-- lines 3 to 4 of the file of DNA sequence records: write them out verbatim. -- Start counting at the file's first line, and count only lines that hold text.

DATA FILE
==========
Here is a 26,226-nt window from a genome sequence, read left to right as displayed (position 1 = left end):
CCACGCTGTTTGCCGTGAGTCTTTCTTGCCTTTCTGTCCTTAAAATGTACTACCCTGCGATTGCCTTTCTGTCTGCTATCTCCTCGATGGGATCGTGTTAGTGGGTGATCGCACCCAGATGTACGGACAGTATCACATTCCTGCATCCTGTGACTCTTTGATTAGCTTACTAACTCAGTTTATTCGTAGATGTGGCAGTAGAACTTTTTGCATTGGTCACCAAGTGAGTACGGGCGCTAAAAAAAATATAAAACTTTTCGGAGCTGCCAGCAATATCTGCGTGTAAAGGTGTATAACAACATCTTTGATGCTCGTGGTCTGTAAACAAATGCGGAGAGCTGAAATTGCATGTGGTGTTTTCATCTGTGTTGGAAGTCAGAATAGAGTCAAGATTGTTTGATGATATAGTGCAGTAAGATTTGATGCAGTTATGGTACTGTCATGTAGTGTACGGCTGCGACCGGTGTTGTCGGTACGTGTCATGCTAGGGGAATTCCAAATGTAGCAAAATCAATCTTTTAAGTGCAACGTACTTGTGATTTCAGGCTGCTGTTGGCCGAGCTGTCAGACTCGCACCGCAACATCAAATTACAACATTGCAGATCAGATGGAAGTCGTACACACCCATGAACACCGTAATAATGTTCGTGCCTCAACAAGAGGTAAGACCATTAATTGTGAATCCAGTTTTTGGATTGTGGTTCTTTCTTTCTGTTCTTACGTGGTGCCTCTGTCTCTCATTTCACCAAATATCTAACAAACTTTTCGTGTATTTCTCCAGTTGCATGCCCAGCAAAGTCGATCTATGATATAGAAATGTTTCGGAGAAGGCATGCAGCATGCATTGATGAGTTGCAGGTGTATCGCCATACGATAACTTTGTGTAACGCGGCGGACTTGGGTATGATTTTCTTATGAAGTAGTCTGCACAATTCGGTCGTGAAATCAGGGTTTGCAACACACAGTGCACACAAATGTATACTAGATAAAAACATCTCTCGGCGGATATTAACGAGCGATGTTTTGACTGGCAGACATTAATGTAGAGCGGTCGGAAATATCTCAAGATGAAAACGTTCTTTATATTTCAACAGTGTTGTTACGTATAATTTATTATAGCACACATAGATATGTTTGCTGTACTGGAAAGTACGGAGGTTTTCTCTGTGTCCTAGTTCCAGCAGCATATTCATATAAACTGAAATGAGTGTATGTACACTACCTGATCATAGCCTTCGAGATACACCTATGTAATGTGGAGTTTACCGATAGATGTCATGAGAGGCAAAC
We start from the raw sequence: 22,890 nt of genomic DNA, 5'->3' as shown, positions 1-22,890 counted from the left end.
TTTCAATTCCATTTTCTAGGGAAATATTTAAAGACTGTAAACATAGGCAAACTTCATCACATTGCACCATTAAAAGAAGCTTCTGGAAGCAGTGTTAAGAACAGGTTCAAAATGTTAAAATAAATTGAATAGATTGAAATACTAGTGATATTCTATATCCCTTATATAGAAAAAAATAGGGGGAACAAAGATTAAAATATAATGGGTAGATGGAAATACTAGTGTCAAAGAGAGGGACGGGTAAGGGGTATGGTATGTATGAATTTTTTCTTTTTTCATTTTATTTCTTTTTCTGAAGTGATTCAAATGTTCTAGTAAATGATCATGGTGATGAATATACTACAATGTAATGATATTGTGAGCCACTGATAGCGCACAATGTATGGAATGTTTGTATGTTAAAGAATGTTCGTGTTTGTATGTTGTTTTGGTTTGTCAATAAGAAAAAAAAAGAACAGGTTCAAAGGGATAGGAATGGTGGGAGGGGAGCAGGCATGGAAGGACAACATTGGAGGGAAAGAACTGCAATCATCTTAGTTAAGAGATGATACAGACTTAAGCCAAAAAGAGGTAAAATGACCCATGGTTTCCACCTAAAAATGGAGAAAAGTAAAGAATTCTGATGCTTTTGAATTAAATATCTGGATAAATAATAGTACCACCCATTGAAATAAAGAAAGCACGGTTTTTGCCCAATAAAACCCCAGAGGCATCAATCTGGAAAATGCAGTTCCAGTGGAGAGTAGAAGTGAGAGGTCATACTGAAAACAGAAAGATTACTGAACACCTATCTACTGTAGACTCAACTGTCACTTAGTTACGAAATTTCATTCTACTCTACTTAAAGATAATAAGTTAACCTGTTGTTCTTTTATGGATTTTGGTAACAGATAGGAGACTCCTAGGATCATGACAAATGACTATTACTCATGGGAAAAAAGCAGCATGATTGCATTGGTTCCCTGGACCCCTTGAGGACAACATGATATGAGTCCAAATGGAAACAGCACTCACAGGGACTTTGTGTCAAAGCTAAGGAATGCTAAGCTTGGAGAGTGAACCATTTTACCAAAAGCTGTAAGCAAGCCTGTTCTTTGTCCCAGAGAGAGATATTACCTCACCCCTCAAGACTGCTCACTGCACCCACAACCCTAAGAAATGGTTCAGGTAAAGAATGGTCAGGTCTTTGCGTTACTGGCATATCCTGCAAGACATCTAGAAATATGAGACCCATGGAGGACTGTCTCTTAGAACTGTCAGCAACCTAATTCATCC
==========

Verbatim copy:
We start from the raw sequence: 22,890 nt of genomic DNA, 5'->3' as shown, positions 1-22,890 counted from the left end.
TTTCAATTCCATTTTCTAGGGAAATATTTAAAGACTGTAAACATAGGCAAACTTCATCACATTGCACCATTAAAAGAAGCTTCTGGAAGCAGTGTTAAGAACAGGTTCAAAATGTTAAAATAAATTGAATAGATTGAAATACTAGTGATATTCTATATCCCTTATATAGAAAAAAATAGGGGGAACAAAGATTAAAATATAATGGGTAGATGGAAATACTAGTGTCAAAGAGAGGGACGGGTAAGGGGTATGGTATGTATGAATTTTTTCTTTTTTCATTTTATTTCTTTTTCTGAAGTGATTCAAATGTTCTAGTAAATGATCATGGTGATGAATATACTACAATGTAATGATATTGTGAGCCACTGATAGCGCACAATGTATGGAATGTTTGTATGTTAAAGAATGTTCGTGTTTGTATGTTGTTTTGGTTTGTCAATAAGAAAAAAAAAGAACAGGTTCAAAGGGATAGGAATGGTGGGAGGGGAGCAGGCATGGAAGGACAACATTGGAGGGAAAGAACTGCAATCATCTTAGTTAAGAGATGATACAGACTTAAGCCAAAAAGAGGTAAAATGACCCATGGTTTCCACCTAAAAATGGAGAAAAGTAAAGAATTCTGATGCTTTTGAATTAAATATCTGGATAAATAATAGTACCACCCATTGAAATAAAGAAAGCACGGTTTTTGCCCAATAAAACCCCAGAGGCATCAATCTGGAAAATGCAGTTCCAGTGGAGAGTAGAAGTGAGAGGTCATACTGAAAACAGAAAGATTACTGAACACCTATCTACTGTAGACTCAACTGTCACTTAGTTACGAAATTTCATTCTACTCTACTTAAAGATAATAAGTTAACCTGTTGTTCTTTTATGGATTTTGGTAACAGATAGGAGACTCCTAGGATCATGACAAATGACTATTACTCATGGGAAAAAAGCAGCATGATTGCATTGGTTCCCTGGACCCCTTGAGGACAACATGATATGAGTCCAAATGGAAACAGCACTCACAGGGACTTTGTGTCAAAGCTAAGGAATGCTAAGCTTGGAGAGTGAACCATTTTACCAAAAGCTGTAAGCAAGCCTGTTCTTTGTCCCAGAGAGAGATATTACCTCACCCCTCAAGACTGCTCACTGCACCCACAACCCTAAGAAATGGTTCAGGTAAAGAATGGTCAGGTCTTTGCGTTACTGGCATATCCTGCAAGACATCTAGAAATATGAGACCCATGGAGGACTGTCTCTTAGAACTGTCAGCAACCTAATTCATCC